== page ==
Wooden Pavilion Gridshell
Optimal Design of Wooden Pavilion Gridshell Structure in the Context of Architectural and Structural Collabration
Warsaw University of Technology
Figure 1. The Mannheim Pavilion – designed by Otto Frei, Germany, 1975; a) sketch of structural detail; b) lattice distortion; c) joint system.
In the article two interacting aspects of collaborative design are described: shaping of the form and the rational use of materials. Form shaping will be analyzed on the basis of pavilions. The material aspect of this paper is concerned with the use of wood in contemporary construction.
The first goal is to analyze the selected technical parameters related to the use of wood in the optimal shaping of gridshell structures in architecture. The second goal is to identify new opportunities for architectural and structural engineering cooperation in the context of generative digital tools.
Figure 2. Modular Timber Structure – designed by B. Thorel, Germany, 2008-2009; Two geometrical configurations of structural detail; a) connection variants – plans; b) basic variant – perspective sketch; c) optimization variant – perspective sketch.
The possibility of creating new plugins for the existing generative modeling programs to improve the quality of collaboration will also be discussed. The paper is concerned with elementary research.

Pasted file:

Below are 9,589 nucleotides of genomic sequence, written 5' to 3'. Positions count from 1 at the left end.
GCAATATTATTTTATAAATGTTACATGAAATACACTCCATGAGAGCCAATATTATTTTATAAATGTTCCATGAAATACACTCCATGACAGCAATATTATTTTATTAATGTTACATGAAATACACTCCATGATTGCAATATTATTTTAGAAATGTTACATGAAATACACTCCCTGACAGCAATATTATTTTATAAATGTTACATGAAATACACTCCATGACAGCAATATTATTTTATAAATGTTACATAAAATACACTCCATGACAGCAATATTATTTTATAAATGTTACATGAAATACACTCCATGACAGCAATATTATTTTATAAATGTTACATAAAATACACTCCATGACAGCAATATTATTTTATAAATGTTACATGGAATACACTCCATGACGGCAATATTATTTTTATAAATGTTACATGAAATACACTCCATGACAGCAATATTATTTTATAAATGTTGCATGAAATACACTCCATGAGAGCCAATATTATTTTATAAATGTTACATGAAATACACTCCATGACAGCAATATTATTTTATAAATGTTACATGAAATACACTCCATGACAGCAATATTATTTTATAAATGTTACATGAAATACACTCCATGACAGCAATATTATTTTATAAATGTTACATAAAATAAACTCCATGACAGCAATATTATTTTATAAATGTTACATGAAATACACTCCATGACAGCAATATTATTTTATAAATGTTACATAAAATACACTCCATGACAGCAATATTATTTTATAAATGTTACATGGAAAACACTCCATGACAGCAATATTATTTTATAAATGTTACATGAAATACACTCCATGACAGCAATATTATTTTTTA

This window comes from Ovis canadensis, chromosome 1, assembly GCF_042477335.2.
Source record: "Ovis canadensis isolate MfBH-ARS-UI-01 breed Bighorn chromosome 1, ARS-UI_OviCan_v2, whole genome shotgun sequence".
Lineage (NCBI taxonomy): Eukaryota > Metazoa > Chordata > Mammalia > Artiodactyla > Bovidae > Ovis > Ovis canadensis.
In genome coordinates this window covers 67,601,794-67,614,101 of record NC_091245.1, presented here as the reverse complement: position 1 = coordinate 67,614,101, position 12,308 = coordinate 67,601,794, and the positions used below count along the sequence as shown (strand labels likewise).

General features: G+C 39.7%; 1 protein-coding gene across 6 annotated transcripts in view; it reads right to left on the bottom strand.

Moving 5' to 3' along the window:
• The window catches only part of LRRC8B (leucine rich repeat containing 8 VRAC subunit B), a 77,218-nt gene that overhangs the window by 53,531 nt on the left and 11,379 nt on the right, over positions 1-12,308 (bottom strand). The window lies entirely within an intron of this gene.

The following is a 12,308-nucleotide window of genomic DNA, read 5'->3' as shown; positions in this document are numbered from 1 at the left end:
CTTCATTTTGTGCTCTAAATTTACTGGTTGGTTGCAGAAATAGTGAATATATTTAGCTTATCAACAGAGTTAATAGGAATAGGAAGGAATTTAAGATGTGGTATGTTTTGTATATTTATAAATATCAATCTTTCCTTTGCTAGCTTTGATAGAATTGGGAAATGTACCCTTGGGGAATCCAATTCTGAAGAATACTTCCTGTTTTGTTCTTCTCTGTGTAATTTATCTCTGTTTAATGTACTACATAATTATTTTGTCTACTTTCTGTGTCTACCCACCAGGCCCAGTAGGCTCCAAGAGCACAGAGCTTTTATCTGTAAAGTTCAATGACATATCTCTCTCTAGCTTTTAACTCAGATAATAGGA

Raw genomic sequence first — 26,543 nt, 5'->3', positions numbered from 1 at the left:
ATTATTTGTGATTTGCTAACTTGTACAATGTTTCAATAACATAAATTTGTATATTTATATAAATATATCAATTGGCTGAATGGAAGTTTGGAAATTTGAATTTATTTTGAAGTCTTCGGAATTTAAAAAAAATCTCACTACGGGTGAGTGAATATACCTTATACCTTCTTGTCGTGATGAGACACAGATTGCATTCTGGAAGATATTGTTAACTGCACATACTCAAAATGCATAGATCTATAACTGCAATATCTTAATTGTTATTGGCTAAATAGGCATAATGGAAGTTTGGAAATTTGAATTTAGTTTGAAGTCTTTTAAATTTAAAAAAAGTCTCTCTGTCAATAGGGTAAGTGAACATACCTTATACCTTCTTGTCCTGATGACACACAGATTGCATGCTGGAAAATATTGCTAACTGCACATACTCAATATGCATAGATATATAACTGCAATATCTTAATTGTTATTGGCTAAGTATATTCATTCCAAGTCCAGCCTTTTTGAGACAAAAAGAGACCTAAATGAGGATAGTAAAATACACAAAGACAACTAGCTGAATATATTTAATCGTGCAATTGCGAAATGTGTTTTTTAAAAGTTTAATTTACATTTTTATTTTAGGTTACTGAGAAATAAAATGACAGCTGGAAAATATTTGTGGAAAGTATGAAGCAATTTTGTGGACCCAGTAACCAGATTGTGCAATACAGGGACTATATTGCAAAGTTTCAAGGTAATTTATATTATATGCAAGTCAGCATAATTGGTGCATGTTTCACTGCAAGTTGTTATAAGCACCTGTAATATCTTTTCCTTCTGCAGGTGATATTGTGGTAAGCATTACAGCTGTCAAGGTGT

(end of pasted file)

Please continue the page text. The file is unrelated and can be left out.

I was able to achieve the set goals by means of theoretical analyzes based on the known literature as well as the analysis of the created objects and the accompanying research.
The background for the work is a description of the selected trends of using natural wood as load-bearing elements in contemporary architecture and case studies of the selected objects that express the idea of form and material eco-efficiency.
Figure 3. Type of branches used in the Robotically Fabricated Wood Chip Barn – designed by AA School of Architecture, 2015-2016: a) tension fork; b) compression fork; c) stress diagram in tension fork; d) structure of wood.
Architecture is the art of building in confrontation with many issues – technical as well as sensational. The overarching goal of architectural design emerges from the antagonism of all of the elements involved in the process of creating the work.
The need to express the beauty of the form – its composition, proportions, materials – confronts the author with a reality, which manifests itself, among others, in construction technologies, building law and design standards, etc.
The knowledge of the matter and tools of the trade is essential in the process of creating architectural work, but the idea requires sensitivity, reflection and deliberateness. The basis for architectural design is therefore the search for spatial forms whose structural beauty is in symbiosis with the physical forces which affect them.
Figure 4. Diagram of stages for the design of contemporary wooden structures.
The words of Jordan Woodson (an engineer working at the Arup studio) may be helpful in understanding the issues of the design of structural forms: “To understand how something stands up you have to understand how it might fall down”.
The state in which the structure would fail reveals the “uncertainty” of the structure, which allows to infer how to safely design a load-bearing structure. Such analysis is particularly valuable for young architects in training.